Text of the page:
This is a very simple sauce, but it is considered in French cuisine as a foundation or Mother Sauce.
Once mastered, and it's easy to do, the Bechamel Sauce can be the foundation for many other sauces. Let’s take a look at Sweet Daddy D’s version...simple and no-angst.
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Here’s What You Need
This could not be more simple, just remember 4-3-2 and a pinch of salt and pepper. The basis for this white sauce is a white roux. That’s the same as a brown roux but you don't cook the butter and flour as long.
- Real butter (4 tablespoons)
- All-purpose flour (3 tablespoons)
- Whole milk (2 cups)
Also, you'll add kosher salt and ground white (or black) pepper to taste. It's also optional but not uncommon to add some freshly ground nutmeg, depending on how the sauce will be used.
Here’s What You Do
First...you have a beer. I’m sure you will be making this Bechamel Sauce as an ingredient to some other dish you are making, so you likely already have your beer. Take a sip, read the recipe and get your mise en place on!
Mise en place
Simple and basic ingredients and easy to remember. It’s just 4-3-2. Four tablespoons of butter, three tablespoons of all-purpose flour and two cups of whole milk, so get those all measured out and set aside. Warm the milk in the microwave or in a separate saucepan on the stove, but don’t boil. Have the salt and white pepper handy, as well as the nutmeg if you are going to use it. You’ll want to use a heavy bottom enamel dutch oven or stainless steel saucepan. The heavy bottom will help distribute the heat to avoid scalding.
Make the roux
Melt the butter in the saucepan until it's bubbly, then add the flour and whisk it together until it's blended together. Keep it moving by whisking for a couple of minutes, but don't let it start to color or brown.
Add the milk
Remove the pan from the heat before adding the milk. Add in the warm milk a little at a time-around ¼ cup intervals. Whisk it together thoroughly before the next batch of milk gets added and repeat this process until all the milk has been added. By using warm milk a little at a time, it helps avoid any lumps.
Simmer on low to thicken
Place the pan over moderate heat and continue to whisk until the sauce returns to a light simmer. Simmer on low for a couple of minutes and it should be done. You’ll be able to coat the back of a tablespoon with the sauce when it’s done. Add some kosher salt and pepper and the nutmeg, if you are using that.
That’s it, all there is to it.
Hints and Tips
- It's best if you use the sauce right away, but if you can't do that, keep it warm by placing the pan inside another pan with slightly boiling water. Re-whisk before using.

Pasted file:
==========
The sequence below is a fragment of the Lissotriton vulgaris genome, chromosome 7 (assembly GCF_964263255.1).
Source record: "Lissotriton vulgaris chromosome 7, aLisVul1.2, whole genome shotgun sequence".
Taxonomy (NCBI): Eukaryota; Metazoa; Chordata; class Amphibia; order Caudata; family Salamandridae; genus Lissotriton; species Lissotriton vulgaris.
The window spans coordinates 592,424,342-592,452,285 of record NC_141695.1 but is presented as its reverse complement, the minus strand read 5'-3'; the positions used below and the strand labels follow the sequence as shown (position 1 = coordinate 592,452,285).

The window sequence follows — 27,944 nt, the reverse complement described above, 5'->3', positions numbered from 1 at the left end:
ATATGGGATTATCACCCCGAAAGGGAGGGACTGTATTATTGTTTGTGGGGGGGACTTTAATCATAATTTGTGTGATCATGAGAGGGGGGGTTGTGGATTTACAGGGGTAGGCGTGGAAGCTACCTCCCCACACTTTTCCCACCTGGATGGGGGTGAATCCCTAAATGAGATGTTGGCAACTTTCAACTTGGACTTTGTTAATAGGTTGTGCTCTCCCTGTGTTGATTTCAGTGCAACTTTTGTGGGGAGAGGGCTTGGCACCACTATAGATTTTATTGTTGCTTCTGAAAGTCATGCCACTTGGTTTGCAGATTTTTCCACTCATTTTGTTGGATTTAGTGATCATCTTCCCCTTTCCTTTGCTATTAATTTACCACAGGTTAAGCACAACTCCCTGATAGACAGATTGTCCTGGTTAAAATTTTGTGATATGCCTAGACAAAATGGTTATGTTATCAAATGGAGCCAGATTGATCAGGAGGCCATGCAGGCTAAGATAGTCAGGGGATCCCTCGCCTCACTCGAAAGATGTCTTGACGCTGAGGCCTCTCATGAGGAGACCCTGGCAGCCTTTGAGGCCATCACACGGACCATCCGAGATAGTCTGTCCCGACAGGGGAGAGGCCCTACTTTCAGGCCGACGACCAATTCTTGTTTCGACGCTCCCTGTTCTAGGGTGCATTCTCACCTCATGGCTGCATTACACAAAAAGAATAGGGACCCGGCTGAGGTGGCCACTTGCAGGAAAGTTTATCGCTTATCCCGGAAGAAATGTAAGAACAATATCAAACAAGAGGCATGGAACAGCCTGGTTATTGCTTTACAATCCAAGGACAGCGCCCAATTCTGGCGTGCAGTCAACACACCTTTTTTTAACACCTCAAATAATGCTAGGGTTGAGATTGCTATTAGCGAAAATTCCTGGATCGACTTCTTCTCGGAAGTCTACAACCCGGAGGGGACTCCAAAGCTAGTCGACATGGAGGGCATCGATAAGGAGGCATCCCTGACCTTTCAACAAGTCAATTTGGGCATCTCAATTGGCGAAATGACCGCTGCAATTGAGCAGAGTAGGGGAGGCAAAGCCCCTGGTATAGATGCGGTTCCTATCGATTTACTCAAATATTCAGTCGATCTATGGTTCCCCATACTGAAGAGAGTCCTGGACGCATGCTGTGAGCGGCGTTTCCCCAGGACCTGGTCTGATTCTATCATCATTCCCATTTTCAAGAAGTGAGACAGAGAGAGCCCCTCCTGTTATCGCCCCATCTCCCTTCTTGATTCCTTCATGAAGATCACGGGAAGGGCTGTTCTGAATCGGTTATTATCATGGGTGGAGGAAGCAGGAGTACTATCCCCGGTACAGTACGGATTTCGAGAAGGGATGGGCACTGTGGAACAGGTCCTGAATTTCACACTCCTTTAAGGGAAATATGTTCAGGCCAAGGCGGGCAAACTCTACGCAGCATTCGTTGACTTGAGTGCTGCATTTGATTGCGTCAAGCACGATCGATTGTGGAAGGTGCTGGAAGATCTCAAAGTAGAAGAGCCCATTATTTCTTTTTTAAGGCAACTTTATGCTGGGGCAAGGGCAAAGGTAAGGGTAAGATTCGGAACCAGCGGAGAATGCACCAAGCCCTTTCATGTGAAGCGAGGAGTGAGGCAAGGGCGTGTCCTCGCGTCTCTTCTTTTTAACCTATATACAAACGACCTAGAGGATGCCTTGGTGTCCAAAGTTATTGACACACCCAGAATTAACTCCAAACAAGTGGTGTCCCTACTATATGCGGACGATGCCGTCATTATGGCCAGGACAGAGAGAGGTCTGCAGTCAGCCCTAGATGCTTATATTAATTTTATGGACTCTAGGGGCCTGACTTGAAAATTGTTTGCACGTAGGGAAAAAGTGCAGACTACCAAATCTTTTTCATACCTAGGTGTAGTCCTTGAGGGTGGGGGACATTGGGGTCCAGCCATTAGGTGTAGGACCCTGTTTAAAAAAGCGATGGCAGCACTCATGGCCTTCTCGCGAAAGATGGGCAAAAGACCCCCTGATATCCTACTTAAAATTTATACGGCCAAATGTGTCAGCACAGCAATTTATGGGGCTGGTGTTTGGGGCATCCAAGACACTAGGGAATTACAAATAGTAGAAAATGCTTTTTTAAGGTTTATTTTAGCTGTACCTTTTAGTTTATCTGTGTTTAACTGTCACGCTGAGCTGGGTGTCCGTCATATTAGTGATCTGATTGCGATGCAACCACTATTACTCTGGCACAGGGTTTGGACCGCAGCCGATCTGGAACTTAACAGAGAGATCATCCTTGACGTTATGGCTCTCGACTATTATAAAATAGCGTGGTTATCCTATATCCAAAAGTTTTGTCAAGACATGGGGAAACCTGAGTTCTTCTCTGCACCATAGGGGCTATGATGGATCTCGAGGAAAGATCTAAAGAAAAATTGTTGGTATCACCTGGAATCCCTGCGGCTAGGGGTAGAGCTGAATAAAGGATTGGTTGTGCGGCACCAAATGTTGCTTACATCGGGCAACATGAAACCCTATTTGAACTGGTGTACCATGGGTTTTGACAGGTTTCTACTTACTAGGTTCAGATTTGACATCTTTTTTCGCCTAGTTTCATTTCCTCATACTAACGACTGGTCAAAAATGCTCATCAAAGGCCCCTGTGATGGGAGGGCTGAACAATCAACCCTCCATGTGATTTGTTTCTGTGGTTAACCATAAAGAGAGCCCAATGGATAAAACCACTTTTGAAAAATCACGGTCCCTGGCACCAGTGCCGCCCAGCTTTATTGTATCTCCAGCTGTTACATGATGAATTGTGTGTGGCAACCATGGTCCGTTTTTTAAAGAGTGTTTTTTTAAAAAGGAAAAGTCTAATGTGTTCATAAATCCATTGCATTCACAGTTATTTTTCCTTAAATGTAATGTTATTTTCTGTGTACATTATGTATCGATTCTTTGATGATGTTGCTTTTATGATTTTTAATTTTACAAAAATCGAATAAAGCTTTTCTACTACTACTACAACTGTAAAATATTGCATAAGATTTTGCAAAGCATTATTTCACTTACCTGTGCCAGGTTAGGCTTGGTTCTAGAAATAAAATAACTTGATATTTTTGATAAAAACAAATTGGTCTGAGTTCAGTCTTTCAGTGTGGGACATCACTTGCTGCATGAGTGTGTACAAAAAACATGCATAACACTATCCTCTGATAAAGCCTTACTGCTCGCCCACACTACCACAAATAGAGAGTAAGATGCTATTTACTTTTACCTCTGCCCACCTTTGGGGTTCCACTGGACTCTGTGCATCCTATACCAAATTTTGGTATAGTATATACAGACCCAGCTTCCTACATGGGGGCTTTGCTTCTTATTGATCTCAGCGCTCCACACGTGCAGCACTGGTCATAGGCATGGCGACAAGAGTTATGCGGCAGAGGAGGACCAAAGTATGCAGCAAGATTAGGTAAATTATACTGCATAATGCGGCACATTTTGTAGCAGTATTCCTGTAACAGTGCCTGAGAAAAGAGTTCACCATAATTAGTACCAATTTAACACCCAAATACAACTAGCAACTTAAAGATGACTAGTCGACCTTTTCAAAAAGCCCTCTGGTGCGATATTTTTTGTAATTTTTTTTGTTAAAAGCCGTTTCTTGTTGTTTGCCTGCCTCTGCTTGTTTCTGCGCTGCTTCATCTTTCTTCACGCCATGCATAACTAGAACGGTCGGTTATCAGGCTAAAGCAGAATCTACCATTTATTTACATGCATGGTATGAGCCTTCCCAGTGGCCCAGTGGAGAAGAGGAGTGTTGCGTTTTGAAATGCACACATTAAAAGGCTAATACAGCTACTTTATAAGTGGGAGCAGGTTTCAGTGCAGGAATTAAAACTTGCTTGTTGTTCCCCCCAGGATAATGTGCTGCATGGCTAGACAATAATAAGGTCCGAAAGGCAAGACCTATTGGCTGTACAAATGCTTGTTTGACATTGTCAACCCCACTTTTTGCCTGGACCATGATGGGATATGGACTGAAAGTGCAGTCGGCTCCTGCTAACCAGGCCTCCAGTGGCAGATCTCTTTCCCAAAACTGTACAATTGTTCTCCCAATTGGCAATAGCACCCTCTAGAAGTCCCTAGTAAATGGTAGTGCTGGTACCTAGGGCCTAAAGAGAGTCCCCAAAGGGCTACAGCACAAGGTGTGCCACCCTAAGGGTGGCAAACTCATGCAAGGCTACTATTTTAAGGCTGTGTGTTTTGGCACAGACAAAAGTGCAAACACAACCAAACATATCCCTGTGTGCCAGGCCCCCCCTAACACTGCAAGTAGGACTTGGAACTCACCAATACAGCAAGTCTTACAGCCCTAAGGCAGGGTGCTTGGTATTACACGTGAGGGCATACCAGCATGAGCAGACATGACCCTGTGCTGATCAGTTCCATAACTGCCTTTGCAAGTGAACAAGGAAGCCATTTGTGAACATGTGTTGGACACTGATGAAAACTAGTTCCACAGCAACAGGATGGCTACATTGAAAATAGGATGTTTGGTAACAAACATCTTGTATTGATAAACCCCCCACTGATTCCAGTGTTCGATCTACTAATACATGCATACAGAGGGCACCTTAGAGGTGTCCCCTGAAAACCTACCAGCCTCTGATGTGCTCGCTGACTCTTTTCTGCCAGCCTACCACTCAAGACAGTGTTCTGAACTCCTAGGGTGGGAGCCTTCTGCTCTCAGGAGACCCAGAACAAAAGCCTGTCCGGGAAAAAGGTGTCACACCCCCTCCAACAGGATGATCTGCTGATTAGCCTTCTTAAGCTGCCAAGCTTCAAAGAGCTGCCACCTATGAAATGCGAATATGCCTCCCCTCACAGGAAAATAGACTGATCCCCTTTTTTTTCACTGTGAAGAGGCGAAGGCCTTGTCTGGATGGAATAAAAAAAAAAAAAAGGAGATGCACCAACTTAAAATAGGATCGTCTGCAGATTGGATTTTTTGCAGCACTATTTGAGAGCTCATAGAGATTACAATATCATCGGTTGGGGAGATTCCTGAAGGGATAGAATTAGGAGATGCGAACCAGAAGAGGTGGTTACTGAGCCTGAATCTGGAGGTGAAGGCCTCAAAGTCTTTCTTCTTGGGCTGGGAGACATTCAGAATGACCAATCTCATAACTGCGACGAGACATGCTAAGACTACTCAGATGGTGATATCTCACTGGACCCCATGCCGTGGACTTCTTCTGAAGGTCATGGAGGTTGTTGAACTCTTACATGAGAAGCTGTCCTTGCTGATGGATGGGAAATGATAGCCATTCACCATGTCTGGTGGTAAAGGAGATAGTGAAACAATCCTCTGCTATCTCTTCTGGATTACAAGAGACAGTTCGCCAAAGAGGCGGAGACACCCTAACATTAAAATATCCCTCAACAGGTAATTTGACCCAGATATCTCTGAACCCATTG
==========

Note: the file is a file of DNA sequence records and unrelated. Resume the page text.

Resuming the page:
- This sauce can be made a day or so in advance and will keep in the refrigerator for about 4 or 5 days. Cool the sauce quickly and place a piece of cling wrap directly in contact with the surface of the sauce to prevent a film from forming.
- The sauce can be frozen in a suitable container.
- To warm the sauce up, place it back in a heavy bottom saucepan over medium-low heat and whisk vigorously until it reaches the consistency you want. Once warmed, if its too thick add a small amount of warm milk, maybe a tablespoon or so and whisk until it is smooth and warm. If it gets lumpy, continue to whisk until it smooths out and if necessary. If it's extremely lumpy, push the sauce through a sieve or strainer to eliminate the lumps.
- A roux is at the base of this and many sauces and dishes. Cooking the flour in the butter will eliminate the raw taste of the uncooked flour while preparing the flour particles to absorb liquid. This is what thickens dishes that start with a roux.
- The sauce has many uses, it holds together many of our favorite dishes-see what you can come up with. Adding some cheese will turn it into a mornay sauce. I use bechamel as the base sauce for mac and cheese, lasagna and other casserole dishes.
As a Mother Sauce, it is a foundation. One of my favorite ways to use Bechamel is to add grated cheese which turns it into Mornay Sauce. Sweet Daddy D uses a Mornay Sauce in the broccoli casserole-check it out:
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Yeah You Right!
Here's What You Need
- 4 tablespoons Butter
- 3 tablespoons all purpose flour
- 2 cups whole milk warmed
- kosher salt
- fresh ground pepper optional
- Grated nutmeg optional
Here's What You Do
- Just before you start, warm the milk in a saucepan or the microwave but don't let it boil. Set aside.
- In a large sauce pan over low heat, melt the butter until bubbly. Add the flour.
- Make a blond roux by whisking the flour and butter until smooth and thick but not browned, about 2 minutes.
- Turn off the heat and slowly add the warmed milk, about ¼ cup at a time, continue whisking until smooth, waiting until the milk is fully incorporated into the roux before adding the next ¼ cup of milk.
- Once all the milk has been incorporated in this manner, add a pinch of salt and return the heat to low.
- Continue to whisk the sauce while on a low boil. The sauce will thicken the more you cook it. It is ready when the sauce is like thick cream and will coat the back of a soup spoon when dipped in the sauce.
- As an option, grind some white pepper and/or grate about ⅛ teaspoon of nutmeg into the sauce.